Moreover, five fatal mistakes had been made, with the partial exception of Veneto, by our central and regional authorities a) a tardive, badly coordinated and poorly organized preparation of adequate personal protection devices, tests, ventilators, extra hospital beds and ICUs; b) a strategic approach mainly based on hospitals and families, with no adequate and well-organized filters to prevent the diffusion of the contagion within the overwhelmed hospitals and the families in the Covid-19 worst-hit zones; c) the neglect of the dramatic situation emerging in several old people’s homes, which had insufficient and inadequate staff and resources to contrast the internal diffusion of the pandemic; d) the initial lack of personal protections and tests even for doctors and nurses, which contributed to diffuse the contagion in hospitals, medical offices and old people’s homes and led to the death of 163 physicians and over 50 nurses and auxiliary personnel as of May 14; d) the great delay in preparing apps and qualified personnel able to trace the contacts of infected people in order to be able to contrast a rapid diffusion of the pandemic.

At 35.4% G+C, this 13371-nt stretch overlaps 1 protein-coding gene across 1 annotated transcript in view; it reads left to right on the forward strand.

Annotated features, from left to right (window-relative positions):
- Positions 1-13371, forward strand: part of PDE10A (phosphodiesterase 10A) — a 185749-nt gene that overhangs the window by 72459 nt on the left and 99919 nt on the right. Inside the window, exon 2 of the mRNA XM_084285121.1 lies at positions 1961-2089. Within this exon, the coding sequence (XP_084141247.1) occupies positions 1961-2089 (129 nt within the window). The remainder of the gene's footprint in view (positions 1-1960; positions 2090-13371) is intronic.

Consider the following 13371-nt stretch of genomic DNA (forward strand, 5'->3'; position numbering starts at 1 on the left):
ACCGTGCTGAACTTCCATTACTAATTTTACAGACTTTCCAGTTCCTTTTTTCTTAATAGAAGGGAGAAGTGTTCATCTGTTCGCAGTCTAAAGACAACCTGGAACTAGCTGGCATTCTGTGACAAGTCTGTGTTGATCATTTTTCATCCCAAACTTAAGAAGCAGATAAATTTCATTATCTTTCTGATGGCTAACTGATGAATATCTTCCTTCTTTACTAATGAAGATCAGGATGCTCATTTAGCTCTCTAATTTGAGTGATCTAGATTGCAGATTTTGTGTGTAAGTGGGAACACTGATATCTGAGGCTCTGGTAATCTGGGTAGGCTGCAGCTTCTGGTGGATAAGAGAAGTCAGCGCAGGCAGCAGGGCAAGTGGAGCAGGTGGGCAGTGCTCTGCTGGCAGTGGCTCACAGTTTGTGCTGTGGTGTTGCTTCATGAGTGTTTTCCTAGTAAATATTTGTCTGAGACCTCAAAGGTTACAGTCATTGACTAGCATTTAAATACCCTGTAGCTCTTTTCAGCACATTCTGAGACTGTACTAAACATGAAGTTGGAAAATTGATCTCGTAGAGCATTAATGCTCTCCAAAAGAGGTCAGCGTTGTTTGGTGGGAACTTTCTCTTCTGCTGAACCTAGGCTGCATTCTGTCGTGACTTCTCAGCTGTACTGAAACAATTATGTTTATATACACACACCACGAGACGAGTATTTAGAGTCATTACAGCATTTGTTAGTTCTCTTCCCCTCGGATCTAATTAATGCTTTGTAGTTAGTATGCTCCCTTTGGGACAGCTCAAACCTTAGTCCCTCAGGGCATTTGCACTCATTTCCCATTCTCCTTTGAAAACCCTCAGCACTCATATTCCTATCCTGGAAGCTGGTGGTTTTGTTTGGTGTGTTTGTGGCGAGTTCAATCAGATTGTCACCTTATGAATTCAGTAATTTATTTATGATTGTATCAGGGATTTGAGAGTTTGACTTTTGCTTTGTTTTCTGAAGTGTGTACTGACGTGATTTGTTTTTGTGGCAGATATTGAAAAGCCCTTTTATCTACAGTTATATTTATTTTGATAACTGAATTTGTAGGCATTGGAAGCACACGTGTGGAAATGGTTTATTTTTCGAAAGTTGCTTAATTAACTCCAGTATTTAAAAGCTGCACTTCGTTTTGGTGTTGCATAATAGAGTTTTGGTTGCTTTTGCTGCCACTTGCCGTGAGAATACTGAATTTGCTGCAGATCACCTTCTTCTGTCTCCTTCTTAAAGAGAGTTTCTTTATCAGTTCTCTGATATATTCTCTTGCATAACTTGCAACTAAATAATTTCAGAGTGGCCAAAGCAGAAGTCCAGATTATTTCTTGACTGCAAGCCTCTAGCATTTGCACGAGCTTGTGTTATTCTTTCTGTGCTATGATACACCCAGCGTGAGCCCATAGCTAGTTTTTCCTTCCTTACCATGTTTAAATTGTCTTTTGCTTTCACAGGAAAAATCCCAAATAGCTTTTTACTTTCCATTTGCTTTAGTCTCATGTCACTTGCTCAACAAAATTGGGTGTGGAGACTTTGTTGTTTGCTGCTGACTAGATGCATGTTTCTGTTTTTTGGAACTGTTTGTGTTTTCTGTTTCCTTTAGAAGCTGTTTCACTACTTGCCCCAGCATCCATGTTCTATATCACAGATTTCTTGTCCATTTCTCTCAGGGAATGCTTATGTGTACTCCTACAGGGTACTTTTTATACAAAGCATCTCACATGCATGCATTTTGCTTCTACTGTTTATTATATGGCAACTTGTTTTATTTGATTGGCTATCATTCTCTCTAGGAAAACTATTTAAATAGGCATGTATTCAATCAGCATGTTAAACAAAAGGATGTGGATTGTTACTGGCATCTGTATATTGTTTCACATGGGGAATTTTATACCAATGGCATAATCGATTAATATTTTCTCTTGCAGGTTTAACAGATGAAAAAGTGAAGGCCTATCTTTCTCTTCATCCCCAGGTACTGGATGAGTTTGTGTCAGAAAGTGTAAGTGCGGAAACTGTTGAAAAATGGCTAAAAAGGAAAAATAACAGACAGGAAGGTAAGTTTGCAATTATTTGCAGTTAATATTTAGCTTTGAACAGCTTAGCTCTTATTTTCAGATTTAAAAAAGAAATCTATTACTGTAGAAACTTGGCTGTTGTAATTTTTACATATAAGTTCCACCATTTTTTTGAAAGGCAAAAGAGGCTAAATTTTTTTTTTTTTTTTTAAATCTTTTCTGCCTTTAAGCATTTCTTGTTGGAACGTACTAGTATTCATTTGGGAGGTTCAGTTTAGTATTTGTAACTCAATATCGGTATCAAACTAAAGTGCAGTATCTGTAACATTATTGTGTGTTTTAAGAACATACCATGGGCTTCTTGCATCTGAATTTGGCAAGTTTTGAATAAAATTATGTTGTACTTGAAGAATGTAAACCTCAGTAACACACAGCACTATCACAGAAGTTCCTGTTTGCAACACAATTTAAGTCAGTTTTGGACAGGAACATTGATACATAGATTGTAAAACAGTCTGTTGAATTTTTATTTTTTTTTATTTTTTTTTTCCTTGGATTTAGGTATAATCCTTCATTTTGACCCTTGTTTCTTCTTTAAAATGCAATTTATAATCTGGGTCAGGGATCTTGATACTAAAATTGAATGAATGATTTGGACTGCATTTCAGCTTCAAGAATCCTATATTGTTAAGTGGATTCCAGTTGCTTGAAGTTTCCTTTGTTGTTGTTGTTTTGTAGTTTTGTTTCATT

The situation had been greatly worsened by two structural factors. First of all, Italy, owing to a high public debt, aggravated by the severe 2008-9 financial crisis and the consequent “great recession”, and to the short- sighted policy of drastically cutting health costs, had progressively reduced the number of hospitals, limited the number of hospital beds and ICUs and reduced the quality of health services, especially for poor people. On the eve of the coronavirus crisis, Italy had less than one fourth of South Korean and Japanese hospital beds for 1,000 inhabitants and less than half the level of Germany. The lack of reserves in hospital beds, space and specialized personnel, had made very difficult to rapidly convert a part of beds to ICUs and to promptly acquire ventilators and the other necessary medical appliances to fight the pandemic. Secondly, in particular in Lombardy, for several years the regional authorities have progressively built a mixed public-private health system, which has in normal times a relative efficiency for well-off people and points of medical excellence, but also has progressively reduced the share of resources going to the public health sector, has fed several corruption cases, has too severely cut reserves in the public service, has increased waiting-time and the quality of services for most public health interventions and strongly weakened the territorial health system. Therefore, Lombardy had much poorer possibility of reacting to the pandemic than, for example, Veneto, which had maintained a larger presence of public health services and a stronger territorial health system.[13]